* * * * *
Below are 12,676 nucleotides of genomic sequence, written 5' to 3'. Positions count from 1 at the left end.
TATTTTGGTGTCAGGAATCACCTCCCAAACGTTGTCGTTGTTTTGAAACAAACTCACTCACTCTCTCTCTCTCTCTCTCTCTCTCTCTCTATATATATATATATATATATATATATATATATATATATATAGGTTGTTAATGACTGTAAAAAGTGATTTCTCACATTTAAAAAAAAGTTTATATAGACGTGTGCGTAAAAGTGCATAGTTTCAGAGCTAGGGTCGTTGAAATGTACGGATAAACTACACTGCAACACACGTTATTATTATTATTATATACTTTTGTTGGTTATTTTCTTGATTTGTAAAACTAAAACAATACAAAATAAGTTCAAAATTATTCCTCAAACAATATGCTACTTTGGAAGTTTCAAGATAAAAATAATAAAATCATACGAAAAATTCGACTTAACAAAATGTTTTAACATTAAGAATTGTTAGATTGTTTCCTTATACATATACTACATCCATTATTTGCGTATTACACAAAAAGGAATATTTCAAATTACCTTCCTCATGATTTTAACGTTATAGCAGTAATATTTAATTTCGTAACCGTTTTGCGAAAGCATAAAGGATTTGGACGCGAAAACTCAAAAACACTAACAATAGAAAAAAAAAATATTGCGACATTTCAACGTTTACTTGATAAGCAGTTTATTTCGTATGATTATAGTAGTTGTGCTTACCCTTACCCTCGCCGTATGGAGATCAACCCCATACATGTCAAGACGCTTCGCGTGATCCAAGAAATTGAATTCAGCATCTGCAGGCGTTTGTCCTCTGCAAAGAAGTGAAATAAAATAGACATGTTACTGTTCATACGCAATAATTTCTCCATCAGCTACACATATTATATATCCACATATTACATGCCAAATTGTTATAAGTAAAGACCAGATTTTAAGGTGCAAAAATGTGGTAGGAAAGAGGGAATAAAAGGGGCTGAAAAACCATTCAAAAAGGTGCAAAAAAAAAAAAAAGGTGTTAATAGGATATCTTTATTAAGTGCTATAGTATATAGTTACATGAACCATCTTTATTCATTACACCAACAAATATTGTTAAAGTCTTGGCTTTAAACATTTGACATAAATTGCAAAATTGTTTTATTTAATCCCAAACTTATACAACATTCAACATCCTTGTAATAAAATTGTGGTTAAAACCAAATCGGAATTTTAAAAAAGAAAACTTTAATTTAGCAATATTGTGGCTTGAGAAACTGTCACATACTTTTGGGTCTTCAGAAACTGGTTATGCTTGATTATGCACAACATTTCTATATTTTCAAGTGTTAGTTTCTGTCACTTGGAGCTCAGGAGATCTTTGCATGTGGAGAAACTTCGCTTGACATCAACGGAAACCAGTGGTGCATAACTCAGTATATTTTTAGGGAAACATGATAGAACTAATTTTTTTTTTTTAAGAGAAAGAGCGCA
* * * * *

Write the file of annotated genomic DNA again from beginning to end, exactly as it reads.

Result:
Below are 12,676 nucleotides of genomic sequence, written 5' to 3'. Positions count from 1 at the left end.
TATTTTGGTGTCAGGAATCACCTCCCAAACGTTGTCGTTGTTTTGAAACAAACTCACTCACTCTCTCTCTCTCTCTCTCTCTCTCTCTCTATATATATATATATATATATATATATATATATATATATATAGGTTGTTAATGACTGTAAAAAGTGATTTCTCACATTTAAAAAAAAGTTTATATAGACGTGTGCGTAAAAGTGCATAGTTTCAGAGCTAGGGTCGTTGAAATGTACGGATAAACTACACTGCAACACACGTTATTATTATTATTATATACTTTTGTTGGTTATTTTCTTGATTTGTAAAACTAAAACAATACAAAATAAGTTCAAAATTATTCCTCAAACAATATGCTACTTTGGAAGTTTCAAGATAAAAATAATAAAATCATACGAAAAATTCGACTTAACAAAATGTTTTAACATTAAGAATTGTTAGATTGTTTCCTTATACATATACTACATCCATTATTTGCGTATTACACAAAAAGGAATATTTCAAATTACCTTCCTCATGATTTTAACGTTATAGCAGTAATATTTAATTTCGTAACCGTTTTGCGAAAGCATAAAGGATTTGGACGCGAAAACTCAAAAACACTAACAATAGAAAAAAAAAATATTGCGACATTTCAACGTTTACTTGATAAGCAGTTTATTTCGTATGATTATAGTAGTTGTGCTTACCCTTACCCTCGCCGTATGGAGATCAACCCCATACATGTCAAGACGCTTCGCGTGATCCAAGAAATTGAATTCAGCATCTGCAGGCGTTTGTCCTCTGCAAAGAAGTGAAATAAAATAGACATGTTACTGTTCATACGCAATAATTTCTCCATCAGCTACACATATTATATATCCACATATTACATGCCAAATTGTTATAAGTAAAGACCAGATTTTAAGGTGCAAAAATGTGGTAGGAAAGAGGGAATAAAAGGGGCTGAAAAACCATTCAAAAAGGTGCAAAAAAAAAAAAAAGGTGTTAATAGGATATCTTTATTAAGTGCTATAGTATATAGTTACATGAACCATCTTTATTCATTACACCAACAAATATTGTTAAAGTCTTGGCTTTAAACATTTGACATAAATTGCAAAATTGTTTTATTTAATCCCAAACTTATACAACATTCAACATCCTTGTAATAAAATTGTGGTTAAAACCAAATCGGAATTTTAAAAAAGAAAACTTTAATTTAGCAATATTGTGGCTTGAGAAACTGTCACATACTTTTGGGTCTTCAGAAACTGGTTATGCTTGATTATGCACAACATTTCTATATTTTCAAGTGTTAGTTTCTGTCACTTGGAGCTCAGGAGATCTTTGCATGTGGAGAAACTTCGCTTGACATCAACGGAAACCAGTGGTGCATAACTCAGTATATTTTTAGGGAAACATGATAGAACTAATTTTTTTTTTTTAAGAGAAAGAGCGCA